- The Washington Times - Thursday, April 17, 2003

BAGHDAD, Iraq, April 17 (UPI) — The waiter in this small hotel by the Tigris has been kind to me, finding me tea when there is none and a bowl of soup after it is all gone. He is a dignified man, 53, once an engineer, with a trim mustache, wire eyeglasses and a gentle manner.

It is not easy in the hotel, packed with journalists, peace activists, homeless Iraqi families, working without electricity, walking miles to work and facing a complete body search by U.S. Marines each time he comes to work or leaves. Early Thursday morning he looks stricken and I ask him what is wrong. "My country," he says, "it has been destroyed. It is no more."

Perhaps, perhaps not. But certainly he and his country and its people are the victims of our time, able to vie now for misery with the Cambodians after the Khmer Rouge or Sarajevans after the siege.

They survived a relentless medieval war with Iran in the 1980s in which thousands of their sons died in hopeless battle and thousands have never been found. They have been bombed in the 1991 Gulf War and trodden down by a decade of sanctions that embargoed not only arms for Saddam Hussein, but a million necessities from drugs to surgical supplies. One French surgeon who came here, and stayed during the bombing, said instruments and clothes in his hospital were so worn and damaged from overuse that he wondered if they had been through all the wars.

In late March and April they were subject to a bombing perhaps as surgical as the coalition forces could make it but with enough collateral damages to kill and injure still uncounted numbers of people and traumatize a generation of children. Baghdad and other major cities may have been conquered with what counts as ease in the annals of war, but it was not easy if you were lying in the darkness, covering your child's body and praying to Allah that the crossfire would not rip your family to shreds — as it all too often did.

They were conquered by a force too limited to quickly enforce order and so for weeks the conquered cities have been ripped apart by civil chaos, still more people killed by looters or looters killed by people defending their homes and shops. If you drive around Baghdad in any direction, you realize that terrible final indignity of anarchy was more damaging than the bombing.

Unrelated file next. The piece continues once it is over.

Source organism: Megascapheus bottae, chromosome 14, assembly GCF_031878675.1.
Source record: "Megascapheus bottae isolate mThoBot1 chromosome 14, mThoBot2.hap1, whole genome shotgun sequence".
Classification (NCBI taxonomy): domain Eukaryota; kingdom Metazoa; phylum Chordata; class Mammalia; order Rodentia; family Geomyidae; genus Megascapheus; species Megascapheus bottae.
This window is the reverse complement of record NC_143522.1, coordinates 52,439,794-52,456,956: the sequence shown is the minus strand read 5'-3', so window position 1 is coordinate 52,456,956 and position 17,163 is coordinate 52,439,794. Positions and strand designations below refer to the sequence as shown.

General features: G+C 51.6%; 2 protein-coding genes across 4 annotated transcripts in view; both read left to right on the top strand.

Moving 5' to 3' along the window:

Hospitals, museums, shops and homes have been looted. If the looters took nothing, they destroyed anything else they found, mindlessly tearing apart both the history of one of the first great civilizations on the earth and the history of individuals families. In the litter of looting you persistently find family photos, a child's toy, a music school's violin, a family antique.

Animals, some family pets, run wild throughout the city, crazed by fear and hunger. Along the Tigris banks at night packs of literally dozens of dogs race crazily about, howling for hours in a search for food. Others find food in cemeteries, angrily growling at interlopers who come to search gravestones. After one of Saddam's son's homes was searched by Marines this week, they found an Arabian stallion racing loose and a family of tigers. At the city's zoo, animals were not so lucky and many died of thirst or starvation locked in their cages when zoo workers fled, according to Iraqis who finally broke the zoo's gates.

As late as Tuesday, human bodies were still unburied on downtown streets.

It was Wednesday before any firefighters in Baghdad returned to work and until then the hundreds of fires set by the looters or by exploding ordinance simply burned out of control.

It was also Wednesday that Baghdad police began trickling back to duty, but any notion of order suggested by the television pictures of a few men getting back into their cars is likely premature. Before the war this city of 4.5 million people was policed by a force of 40,000 men — but it is a relatively painstaking job for the Marines to cull out the ones who handled the squalid tasks of Saddam's repression from the ones who were enforcing law and order. By Thursday morning there were less than 200 men actually on duty.

Streets are literally awash with raw sewage and garbage quickly attacked at night by rats. Until late this week thousands of workers in different jobs here were afraid to come to work so nothing is cleaned, little is washed and if it is it was washed with dirty water. Insects abound, crawling over the garbage and up the walls of houses.

On Saturday the coalition command began to try to get the water department, electric department and sanitation employees back to work. Perhaps their work is more crucial than that of the police. It is hard to say which of those services is the most vital.

Water certainly is vital. Thousands of families having been drawing their water from outside pipes and not all of it is drinkable. Electricity is the second most vital for it operates machines that can purify the water, light hospital treatment rooms, run fire alarms. By Wednesday night several grids in central Baghdad had light but much of the city seen from the 16th floor of one hotel was dark.